The mineral content in the soil affects iron and zinc variations in crops [38], just as variations in ash content influence sweetpotato root flesh color. Caetano et al. [8] reported values with an average of 1.0% of ash content (AC) in sweetpotato with different flesh colors, suggesting that the genotype does not affect this variable. However, significant differences among sweetpotato cultivars have been reported, showing ash content between 0.6 and 1.0% [15].

The protein content (PC) of sweetpotato varies and is influenced by the cultivar, location, soil fertility, and infestation by pests and diseases [4]. Further, a range of 1.60 to 9.50% of PC for sweetpotato cultivars from different origins and cultivated under several environmental conditions has been reported by various authors [18, 48, 54]. Nevertheless, adequate nitrogen availability has a significant increase in PC, indicating that nitrogen is an important factor in determining the yield and nutrient composition of storage roots [50].

Several studies show that crude fiber (CF) content varies from one variety to another [10]. Based on dry weight, CF values ranged between 1.8% and 2.8% depending on the cultivar and the type of nitrogen fertilization [50]. Moreover, CF is affected by the processing method and its interaction with the cultivars [10].

Total soluble solids (TSS) content is an important quality parameter that determines the quality of the processed food product [33]. Various studies revealed that TSS varied from 7.30 to 14.57 ºBrix in fresh sweetpotato storage roots, depending on skin and flesh colors [8, 23, 33, 51]. The maturity stage and edaphoclimatic conditions also influence TSS, which is also related to the DMC [23].

DMC, ash, protein, CF, and TSS are features in sweetpotato storage roots that directly influence its quality for direct consumption or processing. The high content of protein and ash ensures better nutritional quality in storage roots that are mainly sources of carbohydrates. Accordingly, the aim of this work was to identify the genotypes and environmental conditions that improve the quality attributes of sweetpotato. A cost-effective process was included, red (R), green (G) and blue (B) (RGB) image analysis, to characterize quality attributes of sweetpotato. The high nutritional quality diversity in sweetpotato represents a valuable potential for fulfilling nutritional requirements; however, a cropping system could contribute to ensure simultaneously good yield and quality.


Root flesh color reflects the proximate composition diversity in sweet potato

The combination of RGB image analysis as a phenotyping tool and a proximate analysis produces efficient dissection of sweetpotato diversity in food quality. Phenotypic characterization using RGB image analysis of transversal cuts of storage roots was used to obtain mean red (R), green (G), and blue (B) pixel values (Table 1). Cluster analysis using R, G, and B pixel values produced a hierarchy of three groups clustered mainly due to mean G pixel values. The first group (G1) included values that ranged from 163 to 195.9 in white–cream fleshed genotypes, the second group (G2) showed values from 121.2 to 179.3 in yellow–orange genotypes, and the third group (G3), contained values that ranged from 49.5 to 97.8 in genotypes with purple flesh (Fig. 1a; Table 1). Similarly, B pixel values were higher in white–cream fleshed genotypes showing a range of 129 to 155.2, while genotypes with pigmented flesh showed a range of 56.1 to 104.4. Regarding R pixel values, white-to-orange flesh genotypes showed a range of 181.8 to 206.6, and purple genotypes showed values between 115.3 and 141.5. The color descriptions detected differences among groups, results that were consistently confirmed by the Tukey test (Table 1).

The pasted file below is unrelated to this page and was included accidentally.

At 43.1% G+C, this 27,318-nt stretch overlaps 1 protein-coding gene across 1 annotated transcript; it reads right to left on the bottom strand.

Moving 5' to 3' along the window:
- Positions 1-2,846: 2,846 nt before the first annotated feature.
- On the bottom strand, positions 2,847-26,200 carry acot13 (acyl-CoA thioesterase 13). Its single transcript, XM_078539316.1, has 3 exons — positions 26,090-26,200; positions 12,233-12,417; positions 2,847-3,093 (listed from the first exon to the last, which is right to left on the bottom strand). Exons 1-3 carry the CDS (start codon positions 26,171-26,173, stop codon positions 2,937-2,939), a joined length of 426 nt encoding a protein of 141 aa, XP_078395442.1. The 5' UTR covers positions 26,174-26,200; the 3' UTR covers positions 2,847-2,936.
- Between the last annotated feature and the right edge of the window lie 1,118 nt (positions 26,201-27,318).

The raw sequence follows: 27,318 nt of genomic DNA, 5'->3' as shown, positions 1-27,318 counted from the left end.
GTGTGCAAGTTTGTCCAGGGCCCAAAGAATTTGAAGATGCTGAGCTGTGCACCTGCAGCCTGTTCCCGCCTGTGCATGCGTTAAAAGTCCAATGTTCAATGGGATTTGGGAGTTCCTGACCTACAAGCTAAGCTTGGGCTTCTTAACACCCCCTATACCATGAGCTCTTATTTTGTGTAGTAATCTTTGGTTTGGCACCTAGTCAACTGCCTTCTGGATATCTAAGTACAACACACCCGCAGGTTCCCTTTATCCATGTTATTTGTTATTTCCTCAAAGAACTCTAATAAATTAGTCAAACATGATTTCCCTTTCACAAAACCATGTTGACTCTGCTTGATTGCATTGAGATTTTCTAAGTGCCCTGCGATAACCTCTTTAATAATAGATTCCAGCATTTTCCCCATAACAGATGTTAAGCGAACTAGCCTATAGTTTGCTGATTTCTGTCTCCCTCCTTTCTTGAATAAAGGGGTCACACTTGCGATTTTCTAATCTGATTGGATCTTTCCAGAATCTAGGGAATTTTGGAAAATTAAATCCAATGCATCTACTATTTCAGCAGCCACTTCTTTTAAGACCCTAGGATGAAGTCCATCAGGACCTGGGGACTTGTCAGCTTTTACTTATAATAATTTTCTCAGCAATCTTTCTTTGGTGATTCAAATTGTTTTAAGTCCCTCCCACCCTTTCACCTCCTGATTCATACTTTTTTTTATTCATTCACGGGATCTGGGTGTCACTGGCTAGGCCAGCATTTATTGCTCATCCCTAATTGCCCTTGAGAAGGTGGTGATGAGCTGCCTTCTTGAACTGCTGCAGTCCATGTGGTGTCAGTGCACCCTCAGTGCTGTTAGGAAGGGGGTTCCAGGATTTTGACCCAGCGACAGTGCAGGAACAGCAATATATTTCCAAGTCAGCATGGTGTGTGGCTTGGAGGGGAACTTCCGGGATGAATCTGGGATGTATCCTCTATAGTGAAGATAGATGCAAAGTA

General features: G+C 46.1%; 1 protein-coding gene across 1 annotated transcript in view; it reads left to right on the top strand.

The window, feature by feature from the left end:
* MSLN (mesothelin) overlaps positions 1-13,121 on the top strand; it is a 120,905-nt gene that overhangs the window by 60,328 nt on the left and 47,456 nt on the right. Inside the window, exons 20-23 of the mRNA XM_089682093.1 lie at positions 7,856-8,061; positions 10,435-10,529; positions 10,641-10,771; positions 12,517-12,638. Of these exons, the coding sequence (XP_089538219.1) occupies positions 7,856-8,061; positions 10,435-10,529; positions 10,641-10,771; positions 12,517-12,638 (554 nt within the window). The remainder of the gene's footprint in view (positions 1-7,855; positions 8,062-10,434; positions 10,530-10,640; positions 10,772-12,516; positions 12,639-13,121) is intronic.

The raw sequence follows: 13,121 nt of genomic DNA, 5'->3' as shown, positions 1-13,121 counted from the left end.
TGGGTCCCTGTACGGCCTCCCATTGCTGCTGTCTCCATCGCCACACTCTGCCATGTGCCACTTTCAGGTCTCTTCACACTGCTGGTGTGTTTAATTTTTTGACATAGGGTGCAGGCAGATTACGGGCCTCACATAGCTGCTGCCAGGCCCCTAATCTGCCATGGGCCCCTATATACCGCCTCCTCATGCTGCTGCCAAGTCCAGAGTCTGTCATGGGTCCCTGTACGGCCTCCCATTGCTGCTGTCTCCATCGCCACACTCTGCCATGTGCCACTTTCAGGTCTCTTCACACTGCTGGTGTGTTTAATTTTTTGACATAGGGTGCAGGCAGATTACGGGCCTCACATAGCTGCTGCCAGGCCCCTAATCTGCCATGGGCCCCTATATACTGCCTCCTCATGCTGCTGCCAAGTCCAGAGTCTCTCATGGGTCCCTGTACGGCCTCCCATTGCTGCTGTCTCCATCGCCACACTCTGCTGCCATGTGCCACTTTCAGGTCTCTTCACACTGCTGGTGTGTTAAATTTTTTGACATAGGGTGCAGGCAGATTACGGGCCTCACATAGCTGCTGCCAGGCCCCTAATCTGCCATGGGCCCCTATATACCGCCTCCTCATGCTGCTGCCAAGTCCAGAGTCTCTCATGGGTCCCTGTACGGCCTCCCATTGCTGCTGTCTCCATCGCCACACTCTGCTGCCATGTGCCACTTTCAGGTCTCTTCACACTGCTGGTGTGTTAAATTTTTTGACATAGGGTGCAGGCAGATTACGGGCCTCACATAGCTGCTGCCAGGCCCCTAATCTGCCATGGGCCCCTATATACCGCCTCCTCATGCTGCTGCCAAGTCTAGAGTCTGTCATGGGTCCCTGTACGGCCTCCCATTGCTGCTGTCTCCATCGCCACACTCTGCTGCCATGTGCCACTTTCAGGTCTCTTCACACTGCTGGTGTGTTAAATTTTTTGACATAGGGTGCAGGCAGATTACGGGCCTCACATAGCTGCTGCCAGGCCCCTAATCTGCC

Table 1 Mean red, green and blue pixel values in the evaluated genotypes estimated from the RGB image analysis
Fig. 1
figure 1

Diversity of root flesh color and selected chemical composition among sweetpotato genotypes. a Circular cladogram obtained from R, G, and B pixel values obtained from digital images of root flesh. b The hierarchical clustering heatmap obtained from sweetpotato genotypes according to their proximate composition. Note: Multivariate sample similarities are displayed as a heatmap in which rows represent genotypes, and columns include compositional and color features. The heatmap encodes individual measurements for each sample (autoscaled) and measured according to the color bar at the top right of the figure. AC ash content, CF crude fiber, TPC total protein content, DMC dry matter content, TSS: total soluble solids; Red, Green, and Blue are the pixel values obtained from the image analysis

Similar clustering was obtained when DMC, TPC, AC, CF, and TSS were included in the hierarchical cluster analysis (Fig. 1b). The three main groups (G1, G2, and G3) previously observed were also differentiated due to their proximate composition, and this, in turn, was related to flesh color in storage roots. While the white–cream fleshed genotypes (G1) showed higher dry matter content compared to the yellow–orange fleshed genotypes (G2), those belonging to the G2 group exhibited higher AC and TPC compared to G1 (Table 2). The major level of CF was found in the genotypes from the G2 group compared to G1; however, an inverse relation was found in TSS, where the G1 genotypes showed higher values compared to the G2 group, except for genotype 0113-666.VAL. The purple genotypes (G3) were recognized by a profile similar to the one observed in the G1 genotypes in DMC, AC, and TPC; moreover, their level of CF and TSS was higher compared to the genotypes from the G1 and G2 groups. Consistently, Pearson’s correlation between color parameters and the proximate composition showed a positive correlation between the R pixel value and AC, and negative with TSS; further, the G pixel value was negatively correlated with CF; meanwhile, the B pixel value showed a positive correlation with DMC and a negative correlation with TPC, AC, and CF (Table 3).